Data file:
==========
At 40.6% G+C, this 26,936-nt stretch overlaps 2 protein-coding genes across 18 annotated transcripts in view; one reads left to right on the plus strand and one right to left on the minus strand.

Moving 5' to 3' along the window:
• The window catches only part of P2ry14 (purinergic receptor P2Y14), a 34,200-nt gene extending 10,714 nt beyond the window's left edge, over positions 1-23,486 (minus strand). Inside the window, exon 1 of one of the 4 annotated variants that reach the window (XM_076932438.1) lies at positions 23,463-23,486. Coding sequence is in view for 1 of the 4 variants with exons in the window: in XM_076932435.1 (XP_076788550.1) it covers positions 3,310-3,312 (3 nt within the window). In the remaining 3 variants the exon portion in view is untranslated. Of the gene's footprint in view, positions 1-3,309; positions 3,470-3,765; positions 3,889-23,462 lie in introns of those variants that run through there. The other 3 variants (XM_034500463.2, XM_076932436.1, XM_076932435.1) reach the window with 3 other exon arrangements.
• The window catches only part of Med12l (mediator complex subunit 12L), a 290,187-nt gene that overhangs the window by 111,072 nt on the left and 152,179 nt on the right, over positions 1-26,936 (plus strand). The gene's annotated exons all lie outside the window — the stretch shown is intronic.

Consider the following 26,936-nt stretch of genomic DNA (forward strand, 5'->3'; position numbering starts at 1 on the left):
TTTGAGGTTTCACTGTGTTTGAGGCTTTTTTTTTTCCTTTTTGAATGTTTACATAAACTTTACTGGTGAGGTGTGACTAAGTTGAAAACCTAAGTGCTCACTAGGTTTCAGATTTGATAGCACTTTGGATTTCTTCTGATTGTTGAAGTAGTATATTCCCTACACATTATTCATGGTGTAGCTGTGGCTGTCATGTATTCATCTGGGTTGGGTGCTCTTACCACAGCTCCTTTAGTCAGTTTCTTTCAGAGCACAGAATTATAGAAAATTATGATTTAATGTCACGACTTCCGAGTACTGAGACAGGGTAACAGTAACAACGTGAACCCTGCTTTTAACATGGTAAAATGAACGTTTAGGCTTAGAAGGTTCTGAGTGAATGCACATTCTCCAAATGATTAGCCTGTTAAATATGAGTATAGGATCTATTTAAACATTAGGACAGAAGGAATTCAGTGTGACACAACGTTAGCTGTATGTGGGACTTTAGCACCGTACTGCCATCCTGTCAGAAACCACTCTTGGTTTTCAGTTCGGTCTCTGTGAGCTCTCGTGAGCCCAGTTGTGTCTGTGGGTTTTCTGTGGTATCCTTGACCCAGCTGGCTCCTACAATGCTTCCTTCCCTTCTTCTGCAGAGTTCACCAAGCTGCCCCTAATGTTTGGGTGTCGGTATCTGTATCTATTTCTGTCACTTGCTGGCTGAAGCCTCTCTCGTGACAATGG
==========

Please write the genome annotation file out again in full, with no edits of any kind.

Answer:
At 40.6% G+C, this 26,936-nt stretch overlaps 2 protein-coding genes across 18 annotated transcripts in view; one reads left to right on the plus strand and one right to left on the minus strand.

Moving 5' to 3' along the window:
• The window catches only part of P2ry14 (purinergic receptor P2Y14), a 34,200-nt gene extending 10,714 nt beyond the window's left edge, over positions 1-23,486 (minus strand). Inside the window, exon 1 of one of the 4 annotated variants that reach the window (XM_076932438.1) lies at positions 23,463-23,486. Coding sequence is in view for 1 of the 4 variants with exons in the window: in XM_076932435.1 (XP_076788550.1) it covers positions 3,310-3,312 (3 nt within the window). In the remaining 3 variants the exon portion in view is untranslated. Of the gene's footprint in view, positions 1-3,309; positions 3,470-3,765; positions 3,889-23,462 lie in introns of those variants that run through there. The other 3 variants (XM_034500463.2, XM_076932436.1, XM_076932435.1) reach the window with 3 other exon arrangements.
• The window catches only part of Med12l (mediator complex subunit 12L), a 290,187-nt gene that overhangs the window by 111,072 nt on the left and 152,179 nt on the right, over positions 1-26,936 (plus strand). The gene's annotated exons all lie outside the window — the stretch shown is intronic.

Consider the following 26,936-nt stretch of genomic DNA (forward strand, 5'->3'; position numbering starts at 1 on the left):
TTTGAGGTTTCACTGTGTTTGAGGCTTTTTTTTTTCCTTTTTGAATGTTTACATAAACTTTACTGGTGAGGTGTGACTAAGTTGAAAACCTAAGTGCTCACTAGGTTTCAGATTTGATAGCACTTTGGATTTCTTCTGATTGTTGAAGTAGTATATTCCCTACACATTATTCATGGTGTAGCTGTGGCTGTCATGTATTCATCTGGGTTGGGTGCTCTTACCACAGCTCCTTTAGTCAGTTTCTTTCAGAGCACAGAATTATAGAAAATTATGATTTAATGTCACGACTTCCGAGTACTGAGACAGGGTAACAGTAACAACGTGAACCCTGCTTTTAACATGGTAAAATGAACGTTTAGGCTTAGAAGGTTCTGAGTGAATGCACATTCTCCAAATGATTAGCCTGTTAAATATGAGTATAGGATCTATTTAAACATTAGGACAGAAGGAATTCAGTGTGACACAACGTTAGCTGTATGTGGGACTTTAGCACCGTACTGCCATCCTGTCAGAAACCACTCTTGGTTTTCAGTTCGGTCTCTGTGAGCTCTCGTGAGCCCAGTTGTGTCTGTGGGTTTTCTGTGGTATCCTTGACCCAGCTGGCTCCTACAATGCTTCCTTCCCTTCTTCTGCAGAGTTCACCAAGCTGCCCCTAATGTTTGGGTGTCGGTATCTGTATCTATTTCTGTCACTTGCTGGCTGAAGCCTCTCTCGTGACAATGG